We fell in love with the amazing parallel worlds in new release Tandem. The first book in the Many-Worlds Trilogy, Tandem is a story of love and betrayal set in parallel universes in which nothing—and no one—is what it seems. So we had to catch up with author Anna Jarzab to get the inside scoop on what inspired the book, the fashion, and of course, the romance.

Anna JarzabTANDEM_0


Q: Your previous novels, All Unquiet Things and The Opposite of Hallelujah, are both realistic fiction, while Tandem is a totally different kind of story—about parallel universes!  What inspired you to write in a new genre?

Well, in a way, Tandem was inspired by The Opposite of Hallelujah because the main character in that book is sort of a physics nerd, so I was reading a lot of popular science books while I was writing it. I kept coming across all these theories about parallel universes, which I thought were interesting. I’d always wanted to write a big epic adventure with high stakes and romance, and the more research I did about parallel universes, the more I realized that was the perfect setting for a story on that scale.

Q: When the main character of Tandem, Sasha, ends up in a parallel universe, she is completely out of her element. What would your reaction be? Do you believe parallel universes exist?

I don’t know, probably lose my mind. If you think about it, what Sasha is experiencing is so crazy and terrifying, but she’s got this open mind and fierce spirit that allow her to adapt and survive. Not sure I can say the same about myself! I do believe in parallel universes, although I’m not sure we’ll ever be able to travel between them, or even if we should. That’s one of the conversations in Tandem—are we violating some kind of metaphysical law in crossing into other universes? In the later books, this becomes an even bigger issue, because you start realizing some of the consequences and dangers of what these people are doing.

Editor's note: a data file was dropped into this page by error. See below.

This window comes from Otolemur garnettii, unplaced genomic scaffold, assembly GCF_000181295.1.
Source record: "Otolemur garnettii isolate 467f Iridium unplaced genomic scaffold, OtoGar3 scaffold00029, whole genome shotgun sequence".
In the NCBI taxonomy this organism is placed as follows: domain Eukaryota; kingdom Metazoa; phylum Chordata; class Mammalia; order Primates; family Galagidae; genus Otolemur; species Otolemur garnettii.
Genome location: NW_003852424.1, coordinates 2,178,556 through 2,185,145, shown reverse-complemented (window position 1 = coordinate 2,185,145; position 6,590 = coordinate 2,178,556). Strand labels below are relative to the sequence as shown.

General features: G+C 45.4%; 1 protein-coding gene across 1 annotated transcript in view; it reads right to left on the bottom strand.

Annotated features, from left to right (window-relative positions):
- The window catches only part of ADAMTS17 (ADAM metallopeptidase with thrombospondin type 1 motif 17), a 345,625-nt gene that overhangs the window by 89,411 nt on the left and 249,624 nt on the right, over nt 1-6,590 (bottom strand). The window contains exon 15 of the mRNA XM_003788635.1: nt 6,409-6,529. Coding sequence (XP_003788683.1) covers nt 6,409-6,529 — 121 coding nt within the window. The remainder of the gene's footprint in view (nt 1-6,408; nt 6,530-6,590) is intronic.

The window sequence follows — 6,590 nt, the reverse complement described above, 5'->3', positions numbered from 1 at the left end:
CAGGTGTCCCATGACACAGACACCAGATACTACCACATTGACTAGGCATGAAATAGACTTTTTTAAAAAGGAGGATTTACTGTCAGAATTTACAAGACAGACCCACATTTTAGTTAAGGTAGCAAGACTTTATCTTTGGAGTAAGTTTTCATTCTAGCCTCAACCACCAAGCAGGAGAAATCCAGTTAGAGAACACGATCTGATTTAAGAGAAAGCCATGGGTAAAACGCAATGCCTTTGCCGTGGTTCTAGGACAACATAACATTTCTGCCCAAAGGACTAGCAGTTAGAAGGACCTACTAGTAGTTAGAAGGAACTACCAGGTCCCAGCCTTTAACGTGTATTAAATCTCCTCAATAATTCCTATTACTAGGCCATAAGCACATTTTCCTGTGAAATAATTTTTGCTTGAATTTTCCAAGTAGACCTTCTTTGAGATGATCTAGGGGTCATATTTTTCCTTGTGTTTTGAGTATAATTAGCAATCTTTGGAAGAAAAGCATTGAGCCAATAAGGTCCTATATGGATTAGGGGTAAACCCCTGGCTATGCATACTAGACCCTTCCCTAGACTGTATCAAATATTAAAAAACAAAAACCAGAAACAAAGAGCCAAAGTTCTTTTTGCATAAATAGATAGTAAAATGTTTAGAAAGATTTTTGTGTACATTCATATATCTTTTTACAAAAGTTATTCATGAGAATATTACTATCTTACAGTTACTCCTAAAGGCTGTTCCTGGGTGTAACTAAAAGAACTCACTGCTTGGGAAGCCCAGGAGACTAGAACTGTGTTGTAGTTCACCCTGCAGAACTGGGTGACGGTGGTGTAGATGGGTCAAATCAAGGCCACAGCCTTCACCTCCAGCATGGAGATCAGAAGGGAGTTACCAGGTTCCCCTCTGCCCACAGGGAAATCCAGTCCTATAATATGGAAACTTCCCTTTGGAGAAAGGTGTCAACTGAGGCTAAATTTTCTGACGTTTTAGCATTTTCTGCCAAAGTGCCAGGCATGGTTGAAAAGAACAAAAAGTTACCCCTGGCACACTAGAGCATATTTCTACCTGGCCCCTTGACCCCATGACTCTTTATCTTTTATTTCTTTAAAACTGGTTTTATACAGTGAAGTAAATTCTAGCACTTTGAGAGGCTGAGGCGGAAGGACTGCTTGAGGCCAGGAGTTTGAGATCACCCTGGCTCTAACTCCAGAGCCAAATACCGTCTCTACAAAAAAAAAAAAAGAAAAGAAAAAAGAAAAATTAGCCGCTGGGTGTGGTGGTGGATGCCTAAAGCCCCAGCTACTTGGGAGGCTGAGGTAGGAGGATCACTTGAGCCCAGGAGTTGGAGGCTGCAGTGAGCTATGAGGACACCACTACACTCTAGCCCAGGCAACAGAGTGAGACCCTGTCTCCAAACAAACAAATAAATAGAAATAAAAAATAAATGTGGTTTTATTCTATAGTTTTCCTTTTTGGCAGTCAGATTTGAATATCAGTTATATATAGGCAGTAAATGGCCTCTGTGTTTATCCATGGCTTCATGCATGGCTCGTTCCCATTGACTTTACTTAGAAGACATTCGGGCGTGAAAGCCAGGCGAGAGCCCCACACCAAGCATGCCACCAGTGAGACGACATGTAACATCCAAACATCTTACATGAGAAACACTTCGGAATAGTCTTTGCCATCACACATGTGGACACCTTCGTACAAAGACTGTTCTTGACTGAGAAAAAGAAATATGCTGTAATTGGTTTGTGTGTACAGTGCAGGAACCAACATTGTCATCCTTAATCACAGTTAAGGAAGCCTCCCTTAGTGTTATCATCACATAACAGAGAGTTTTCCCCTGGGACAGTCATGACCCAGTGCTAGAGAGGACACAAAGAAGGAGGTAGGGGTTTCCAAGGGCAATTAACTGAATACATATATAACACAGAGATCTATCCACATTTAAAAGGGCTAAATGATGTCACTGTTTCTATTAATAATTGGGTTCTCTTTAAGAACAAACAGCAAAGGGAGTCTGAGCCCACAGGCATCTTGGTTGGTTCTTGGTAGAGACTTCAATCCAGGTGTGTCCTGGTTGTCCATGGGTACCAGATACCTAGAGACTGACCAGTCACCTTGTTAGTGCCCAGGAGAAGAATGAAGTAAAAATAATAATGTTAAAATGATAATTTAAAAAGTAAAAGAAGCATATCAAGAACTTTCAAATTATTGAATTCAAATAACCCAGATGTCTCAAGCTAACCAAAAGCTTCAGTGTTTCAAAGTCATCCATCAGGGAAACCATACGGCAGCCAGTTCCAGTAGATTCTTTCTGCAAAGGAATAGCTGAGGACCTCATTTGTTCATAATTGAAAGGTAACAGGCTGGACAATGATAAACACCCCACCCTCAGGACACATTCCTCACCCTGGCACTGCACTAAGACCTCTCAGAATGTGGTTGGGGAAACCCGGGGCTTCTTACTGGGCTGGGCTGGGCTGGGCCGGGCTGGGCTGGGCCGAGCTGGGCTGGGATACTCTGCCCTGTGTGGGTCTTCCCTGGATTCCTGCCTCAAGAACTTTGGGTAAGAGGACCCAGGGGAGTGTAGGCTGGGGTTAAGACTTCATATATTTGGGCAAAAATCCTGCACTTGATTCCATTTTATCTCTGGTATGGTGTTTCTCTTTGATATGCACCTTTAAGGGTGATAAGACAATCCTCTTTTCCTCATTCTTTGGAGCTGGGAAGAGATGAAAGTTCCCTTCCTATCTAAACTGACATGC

Q: Which character in Tandem was the most fun to write?

One of the fun things in general about writing Tandem was getting to switch characters, but if I have to choose, I’ll say Thomas. The book didn’t really gel for me until I started writing chapters from his point of view. I find his struggles really interesting, and his issues with living up to expectations and trying so hard to be what other people want him to be is something I identify with. I think all teacher’s pet types will see a little of themselves in Thomas.

Q: Without giving away any spoilers, can you tell us a brief description of your favorite scene in Tandem?

It actually occurs pretty early in the book, around page 50 or so—I love the scene with Sasha and Thomas on the beach. I like it because it plays with, in a subtle way, the question of what lying really is. You’re reading it from Sasha’s point of view, so you have no idea what’s going on in Thomas’s head, but you know he’s not who he says he is, and yet . . . you believe him. You know that the feelings he’s expressing are sincere.

Q: The characters in Tandem, especially the girls, wear some great outfits. How did you come up with the characters’ fashion choices?